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Whether one is producing music, podcasts, game sounds, or film sound effects, Digital Audio Principles provides the tips and techniques that will make the project a success. Author Dave Schroeder explains the basics of digital audio production techniques and covers the essential hardware and software. He also discusses sound theory, frequency response, the range of human hearing, and dynamic range.
Finally, let's take a look at some of the different audio file formats that you'll be dealing with when you start to work with digital audio. Now there are a lot of different formats out there, but it's good to think of them in two main categories. There is the Uncompressed Formats, and there is the Compressed Formats. Compressed Formats use data compression to make file sizes actually smaller. We'll actually about file compression in another chapter. The Uncompressed Formats are the ones you'll most likely be using when you're working with digital audio, in terms of having editing software, recording to a format.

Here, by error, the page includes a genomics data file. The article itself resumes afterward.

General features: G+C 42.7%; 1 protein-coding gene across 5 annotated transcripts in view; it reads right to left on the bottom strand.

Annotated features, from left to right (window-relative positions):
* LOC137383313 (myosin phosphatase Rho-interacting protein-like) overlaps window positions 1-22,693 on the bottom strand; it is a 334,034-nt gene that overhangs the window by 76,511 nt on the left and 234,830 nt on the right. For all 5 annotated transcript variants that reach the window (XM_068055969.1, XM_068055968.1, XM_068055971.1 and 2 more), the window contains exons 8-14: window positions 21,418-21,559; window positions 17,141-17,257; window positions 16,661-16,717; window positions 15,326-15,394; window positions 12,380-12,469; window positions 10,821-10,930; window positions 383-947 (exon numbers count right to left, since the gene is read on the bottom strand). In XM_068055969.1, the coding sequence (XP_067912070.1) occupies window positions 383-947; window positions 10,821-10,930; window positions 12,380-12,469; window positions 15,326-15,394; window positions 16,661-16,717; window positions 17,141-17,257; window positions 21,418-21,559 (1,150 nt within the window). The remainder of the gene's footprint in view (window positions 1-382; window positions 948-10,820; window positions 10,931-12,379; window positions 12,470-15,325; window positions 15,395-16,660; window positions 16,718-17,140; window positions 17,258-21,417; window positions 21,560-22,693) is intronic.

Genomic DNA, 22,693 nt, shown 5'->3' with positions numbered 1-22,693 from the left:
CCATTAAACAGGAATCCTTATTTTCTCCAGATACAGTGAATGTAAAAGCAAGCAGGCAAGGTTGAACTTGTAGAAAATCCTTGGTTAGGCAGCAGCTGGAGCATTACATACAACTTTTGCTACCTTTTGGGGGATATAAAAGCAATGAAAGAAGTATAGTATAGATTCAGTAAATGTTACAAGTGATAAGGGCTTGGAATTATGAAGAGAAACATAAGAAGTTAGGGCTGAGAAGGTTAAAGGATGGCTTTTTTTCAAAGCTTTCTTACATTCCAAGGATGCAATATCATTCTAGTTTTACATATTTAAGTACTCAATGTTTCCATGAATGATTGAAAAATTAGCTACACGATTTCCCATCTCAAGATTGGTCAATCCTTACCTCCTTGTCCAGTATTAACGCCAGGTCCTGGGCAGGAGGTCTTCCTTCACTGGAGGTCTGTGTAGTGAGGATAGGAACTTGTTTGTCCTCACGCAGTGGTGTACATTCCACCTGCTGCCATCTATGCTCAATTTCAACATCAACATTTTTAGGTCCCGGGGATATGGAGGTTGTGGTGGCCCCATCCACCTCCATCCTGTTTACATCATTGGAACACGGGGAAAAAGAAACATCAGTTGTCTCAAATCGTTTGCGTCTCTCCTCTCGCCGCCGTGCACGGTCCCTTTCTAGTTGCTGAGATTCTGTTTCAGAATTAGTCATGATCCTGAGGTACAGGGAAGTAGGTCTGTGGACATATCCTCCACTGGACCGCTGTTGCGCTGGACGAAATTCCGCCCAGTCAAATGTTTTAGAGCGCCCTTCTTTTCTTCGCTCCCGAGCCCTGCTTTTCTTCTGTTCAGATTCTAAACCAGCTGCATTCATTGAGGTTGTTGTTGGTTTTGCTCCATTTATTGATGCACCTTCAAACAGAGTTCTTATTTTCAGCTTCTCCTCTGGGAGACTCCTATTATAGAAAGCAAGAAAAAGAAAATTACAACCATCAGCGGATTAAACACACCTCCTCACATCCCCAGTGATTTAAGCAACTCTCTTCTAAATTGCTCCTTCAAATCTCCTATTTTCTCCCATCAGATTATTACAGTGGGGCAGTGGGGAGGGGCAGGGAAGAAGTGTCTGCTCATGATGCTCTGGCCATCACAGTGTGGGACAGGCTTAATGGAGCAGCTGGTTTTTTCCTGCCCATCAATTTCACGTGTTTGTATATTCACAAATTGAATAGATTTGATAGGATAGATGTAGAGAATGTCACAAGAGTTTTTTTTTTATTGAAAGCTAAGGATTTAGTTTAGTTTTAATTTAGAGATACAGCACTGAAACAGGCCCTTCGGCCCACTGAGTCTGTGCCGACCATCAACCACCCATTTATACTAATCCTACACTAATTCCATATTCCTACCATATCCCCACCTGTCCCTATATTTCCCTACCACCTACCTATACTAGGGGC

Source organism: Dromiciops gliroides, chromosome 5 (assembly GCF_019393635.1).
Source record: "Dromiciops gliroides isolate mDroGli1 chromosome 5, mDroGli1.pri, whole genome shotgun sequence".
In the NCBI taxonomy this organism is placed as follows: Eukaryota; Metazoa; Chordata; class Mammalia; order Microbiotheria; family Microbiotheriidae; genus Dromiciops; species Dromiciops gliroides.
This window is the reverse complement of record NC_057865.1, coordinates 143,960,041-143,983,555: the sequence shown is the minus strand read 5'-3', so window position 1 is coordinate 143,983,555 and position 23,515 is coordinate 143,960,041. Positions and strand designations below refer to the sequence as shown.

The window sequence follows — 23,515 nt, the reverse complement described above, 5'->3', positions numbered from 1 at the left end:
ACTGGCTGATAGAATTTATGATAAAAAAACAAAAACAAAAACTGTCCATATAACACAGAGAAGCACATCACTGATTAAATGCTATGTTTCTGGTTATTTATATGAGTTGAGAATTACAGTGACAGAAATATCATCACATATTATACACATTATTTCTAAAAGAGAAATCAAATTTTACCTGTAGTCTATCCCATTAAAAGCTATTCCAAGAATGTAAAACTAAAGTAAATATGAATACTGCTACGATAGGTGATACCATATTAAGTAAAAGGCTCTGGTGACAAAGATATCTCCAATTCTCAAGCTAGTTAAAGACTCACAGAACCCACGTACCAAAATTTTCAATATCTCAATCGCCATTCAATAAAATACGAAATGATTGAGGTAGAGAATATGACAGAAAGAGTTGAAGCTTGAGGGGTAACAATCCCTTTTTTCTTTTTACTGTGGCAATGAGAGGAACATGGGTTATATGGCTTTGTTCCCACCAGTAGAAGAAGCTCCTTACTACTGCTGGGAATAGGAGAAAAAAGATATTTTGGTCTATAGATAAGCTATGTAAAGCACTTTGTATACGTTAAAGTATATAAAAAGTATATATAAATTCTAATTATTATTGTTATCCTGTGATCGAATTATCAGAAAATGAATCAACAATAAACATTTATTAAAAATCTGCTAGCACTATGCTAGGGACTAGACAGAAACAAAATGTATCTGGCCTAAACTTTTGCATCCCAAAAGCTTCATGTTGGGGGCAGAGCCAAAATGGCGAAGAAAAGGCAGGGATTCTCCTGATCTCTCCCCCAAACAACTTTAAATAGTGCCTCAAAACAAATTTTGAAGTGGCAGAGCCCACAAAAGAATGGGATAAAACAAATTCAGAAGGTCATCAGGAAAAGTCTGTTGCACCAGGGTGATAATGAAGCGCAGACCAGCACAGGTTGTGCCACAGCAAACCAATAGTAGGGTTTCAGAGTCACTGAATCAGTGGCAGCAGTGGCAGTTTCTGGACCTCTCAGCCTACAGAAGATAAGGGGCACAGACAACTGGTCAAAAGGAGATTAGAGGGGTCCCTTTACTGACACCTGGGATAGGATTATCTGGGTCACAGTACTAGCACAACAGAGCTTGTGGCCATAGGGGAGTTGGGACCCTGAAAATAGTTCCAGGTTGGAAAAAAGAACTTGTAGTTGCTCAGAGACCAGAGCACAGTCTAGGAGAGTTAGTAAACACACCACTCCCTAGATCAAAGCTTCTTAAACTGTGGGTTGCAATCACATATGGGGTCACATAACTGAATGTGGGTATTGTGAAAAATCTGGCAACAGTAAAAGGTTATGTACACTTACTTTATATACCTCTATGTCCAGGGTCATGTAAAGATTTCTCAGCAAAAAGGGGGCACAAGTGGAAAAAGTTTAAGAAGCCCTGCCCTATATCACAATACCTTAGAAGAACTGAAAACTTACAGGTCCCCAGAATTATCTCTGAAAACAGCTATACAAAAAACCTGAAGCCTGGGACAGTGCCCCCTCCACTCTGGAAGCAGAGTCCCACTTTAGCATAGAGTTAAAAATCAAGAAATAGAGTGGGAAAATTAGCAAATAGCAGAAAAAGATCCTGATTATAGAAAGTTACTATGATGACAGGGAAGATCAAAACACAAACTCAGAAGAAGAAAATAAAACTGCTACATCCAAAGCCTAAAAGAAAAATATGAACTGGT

You'll be working with the WAV file format, the AIFF for Audio Interchange File Format, and the Sound Designer 2 format. Now compressed formats are those that actually use data compression in order to make smaller files. These formats are usually used more for delivery than for the actual audio production process. When you're doing your edits, you'll be working with uncompressed formats. When you're sending your sound file over the Internet, or putting it on an iPod, you'll be dealing with a compressed format. So they're really something that comes into play after the fact for the most part.
Down at the bottom here, I just have a quick comparison for file sizes for a three minute stereo song. You can see a WAV file with a sample rate of 44.1, and the bit depth of 16 Bit, which is CD quality sound. That song is approximately 30 Megabytes. Now an MP3 version of that same song at 128 kilobits, which is considered good quality, comes in a just under 3 Megabytes. So there is a significant difference in the file size between the uncompressed and the compressed formats. Now of course, you have lots of options in terms of kind of changing the factors that go into determining how compressed the file is.
But the point is there is the ability to have a significantly smaller file. So hopefully, this will give you an idea of some of the different files, you'll be encountering when you're working with digital audio. In the next chapter, we'll look at the digital audio workstation.
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